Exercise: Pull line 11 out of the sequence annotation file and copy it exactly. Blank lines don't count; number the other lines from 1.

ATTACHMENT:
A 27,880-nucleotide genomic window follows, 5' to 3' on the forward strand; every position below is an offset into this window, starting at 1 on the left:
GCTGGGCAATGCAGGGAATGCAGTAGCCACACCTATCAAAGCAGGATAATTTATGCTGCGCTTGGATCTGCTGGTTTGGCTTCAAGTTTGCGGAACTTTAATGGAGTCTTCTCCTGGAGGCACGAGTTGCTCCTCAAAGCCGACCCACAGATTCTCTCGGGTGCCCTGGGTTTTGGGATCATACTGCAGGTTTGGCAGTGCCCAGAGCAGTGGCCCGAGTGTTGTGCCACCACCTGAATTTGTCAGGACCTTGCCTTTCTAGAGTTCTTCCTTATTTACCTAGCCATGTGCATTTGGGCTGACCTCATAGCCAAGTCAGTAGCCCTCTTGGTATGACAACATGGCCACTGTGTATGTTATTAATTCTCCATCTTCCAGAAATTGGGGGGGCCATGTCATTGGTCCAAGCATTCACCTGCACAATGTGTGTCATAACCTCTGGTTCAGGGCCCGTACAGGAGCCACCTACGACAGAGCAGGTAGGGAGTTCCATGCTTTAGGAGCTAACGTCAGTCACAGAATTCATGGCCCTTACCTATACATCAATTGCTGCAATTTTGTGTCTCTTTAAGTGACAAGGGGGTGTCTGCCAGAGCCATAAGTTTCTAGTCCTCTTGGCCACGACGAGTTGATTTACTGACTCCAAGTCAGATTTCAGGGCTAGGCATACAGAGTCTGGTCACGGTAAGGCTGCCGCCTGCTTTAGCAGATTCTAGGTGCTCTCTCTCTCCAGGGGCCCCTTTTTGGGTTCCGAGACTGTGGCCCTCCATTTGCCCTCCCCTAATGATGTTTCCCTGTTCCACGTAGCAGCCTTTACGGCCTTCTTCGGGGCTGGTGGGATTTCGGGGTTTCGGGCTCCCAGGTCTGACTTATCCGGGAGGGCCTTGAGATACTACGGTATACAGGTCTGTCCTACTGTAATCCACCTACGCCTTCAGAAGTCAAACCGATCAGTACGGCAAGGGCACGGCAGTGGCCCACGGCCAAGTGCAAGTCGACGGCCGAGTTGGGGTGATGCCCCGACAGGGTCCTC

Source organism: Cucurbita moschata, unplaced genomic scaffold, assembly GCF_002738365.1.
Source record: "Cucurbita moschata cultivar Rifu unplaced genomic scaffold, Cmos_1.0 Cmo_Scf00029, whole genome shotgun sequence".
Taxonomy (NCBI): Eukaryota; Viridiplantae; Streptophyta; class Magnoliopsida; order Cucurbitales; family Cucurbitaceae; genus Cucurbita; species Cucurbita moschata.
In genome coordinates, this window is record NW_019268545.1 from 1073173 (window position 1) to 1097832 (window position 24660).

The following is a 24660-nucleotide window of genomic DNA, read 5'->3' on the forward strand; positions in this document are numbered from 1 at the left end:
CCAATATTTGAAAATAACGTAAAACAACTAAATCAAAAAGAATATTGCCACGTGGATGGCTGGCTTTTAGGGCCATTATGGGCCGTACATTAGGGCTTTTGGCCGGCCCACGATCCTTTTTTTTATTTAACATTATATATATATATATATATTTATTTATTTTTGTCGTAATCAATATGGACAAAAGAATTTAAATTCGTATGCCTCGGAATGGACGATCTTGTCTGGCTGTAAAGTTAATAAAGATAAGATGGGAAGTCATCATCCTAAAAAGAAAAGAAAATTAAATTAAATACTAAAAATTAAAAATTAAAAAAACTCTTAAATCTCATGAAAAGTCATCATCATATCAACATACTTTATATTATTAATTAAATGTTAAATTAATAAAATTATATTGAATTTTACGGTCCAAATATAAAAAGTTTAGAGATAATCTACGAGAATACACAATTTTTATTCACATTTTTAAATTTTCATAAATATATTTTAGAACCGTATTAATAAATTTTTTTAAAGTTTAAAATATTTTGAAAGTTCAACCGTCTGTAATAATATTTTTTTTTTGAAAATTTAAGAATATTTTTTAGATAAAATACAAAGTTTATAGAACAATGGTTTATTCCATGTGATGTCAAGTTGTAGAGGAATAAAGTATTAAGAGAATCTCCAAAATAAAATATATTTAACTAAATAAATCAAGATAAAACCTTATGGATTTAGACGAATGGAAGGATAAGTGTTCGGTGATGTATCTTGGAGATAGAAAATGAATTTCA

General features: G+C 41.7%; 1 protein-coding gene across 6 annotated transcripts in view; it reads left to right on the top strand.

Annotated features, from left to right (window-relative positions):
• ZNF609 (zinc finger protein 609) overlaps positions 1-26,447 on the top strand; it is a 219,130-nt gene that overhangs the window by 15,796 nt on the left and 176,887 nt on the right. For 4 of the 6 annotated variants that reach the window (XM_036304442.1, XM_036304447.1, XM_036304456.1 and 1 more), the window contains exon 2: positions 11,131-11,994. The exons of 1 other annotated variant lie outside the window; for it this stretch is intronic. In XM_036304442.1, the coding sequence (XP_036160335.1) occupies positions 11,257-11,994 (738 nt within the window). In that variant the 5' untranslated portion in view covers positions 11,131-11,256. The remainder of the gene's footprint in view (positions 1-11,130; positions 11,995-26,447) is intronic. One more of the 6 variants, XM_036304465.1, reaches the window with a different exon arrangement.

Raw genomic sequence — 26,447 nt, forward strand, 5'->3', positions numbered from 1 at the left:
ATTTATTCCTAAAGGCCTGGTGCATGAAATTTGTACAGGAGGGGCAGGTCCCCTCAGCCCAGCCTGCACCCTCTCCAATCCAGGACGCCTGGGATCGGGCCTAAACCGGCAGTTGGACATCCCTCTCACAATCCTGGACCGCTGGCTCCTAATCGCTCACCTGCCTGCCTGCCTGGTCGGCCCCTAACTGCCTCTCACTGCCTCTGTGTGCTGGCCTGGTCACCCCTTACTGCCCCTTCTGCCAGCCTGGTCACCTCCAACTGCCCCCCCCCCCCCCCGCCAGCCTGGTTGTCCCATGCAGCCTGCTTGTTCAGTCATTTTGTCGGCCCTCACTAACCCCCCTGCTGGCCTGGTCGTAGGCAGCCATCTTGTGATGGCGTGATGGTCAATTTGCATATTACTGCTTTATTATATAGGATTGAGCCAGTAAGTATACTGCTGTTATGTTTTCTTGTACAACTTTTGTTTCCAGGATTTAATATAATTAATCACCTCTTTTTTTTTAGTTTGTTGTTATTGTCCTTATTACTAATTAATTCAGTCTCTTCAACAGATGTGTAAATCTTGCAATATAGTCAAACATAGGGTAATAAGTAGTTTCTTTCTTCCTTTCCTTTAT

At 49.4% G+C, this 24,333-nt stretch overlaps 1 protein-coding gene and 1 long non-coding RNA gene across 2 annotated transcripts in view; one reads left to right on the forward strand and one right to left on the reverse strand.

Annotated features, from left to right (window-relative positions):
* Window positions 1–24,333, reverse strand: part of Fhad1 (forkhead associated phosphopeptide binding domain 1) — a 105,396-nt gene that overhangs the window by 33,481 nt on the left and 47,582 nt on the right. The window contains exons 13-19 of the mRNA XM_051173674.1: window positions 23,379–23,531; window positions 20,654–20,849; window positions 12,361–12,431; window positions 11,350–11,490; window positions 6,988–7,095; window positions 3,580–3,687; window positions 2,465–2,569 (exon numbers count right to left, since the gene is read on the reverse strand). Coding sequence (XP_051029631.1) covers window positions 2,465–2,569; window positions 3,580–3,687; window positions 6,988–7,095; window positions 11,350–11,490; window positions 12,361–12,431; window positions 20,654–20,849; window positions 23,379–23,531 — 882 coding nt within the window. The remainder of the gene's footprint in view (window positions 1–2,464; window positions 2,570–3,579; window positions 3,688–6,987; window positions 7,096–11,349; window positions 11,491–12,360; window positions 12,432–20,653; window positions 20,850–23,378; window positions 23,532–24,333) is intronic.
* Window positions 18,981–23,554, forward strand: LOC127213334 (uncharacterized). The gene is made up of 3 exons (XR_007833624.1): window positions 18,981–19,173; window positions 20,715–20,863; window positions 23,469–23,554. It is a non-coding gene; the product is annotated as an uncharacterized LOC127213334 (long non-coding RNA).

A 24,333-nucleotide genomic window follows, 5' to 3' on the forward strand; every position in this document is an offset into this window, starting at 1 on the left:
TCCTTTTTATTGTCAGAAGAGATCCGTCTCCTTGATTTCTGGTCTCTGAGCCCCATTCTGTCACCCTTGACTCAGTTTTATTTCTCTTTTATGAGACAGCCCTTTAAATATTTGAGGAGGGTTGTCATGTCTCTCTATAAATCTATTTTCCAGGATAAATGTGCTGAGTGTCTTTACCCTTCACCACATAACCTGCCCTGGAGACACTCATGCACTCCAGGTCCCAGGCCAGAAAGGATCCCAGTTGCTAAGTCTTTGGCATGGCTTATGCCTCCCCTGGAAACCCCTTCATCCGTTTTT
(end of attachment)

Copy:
• ZNF609 (zinc finger protein 609) overlaps positions 1-26,447 on the top strand; it is a 219,130-nt gene that overhangs the window by 15,796 nt on the left and 176,887 nt on the right. For 4 of the 6 annotated variants that reach the window (XM_036304442.1, XM_036304447.1, XM_036304456.1 and 1 more), the window contains exon 2: positions 11,131-11,994. The exons of 1 other annotated variant lie outside the window; for it this stretch is intronic. In XM_036304442.1, the coding sequence (XP_036160335.1) occupies positions 11,257-11,994 (738 nt within the window). In that variant the 5' untranslated portion in view covers positions 11,131-11,256. The remainder of the gene's footprint in view (positions 1-11,130; positions 11,995-26,447) is intronic. One more of the 6 variants, XM_036304465.1, reaches the window with a different exon arrangement.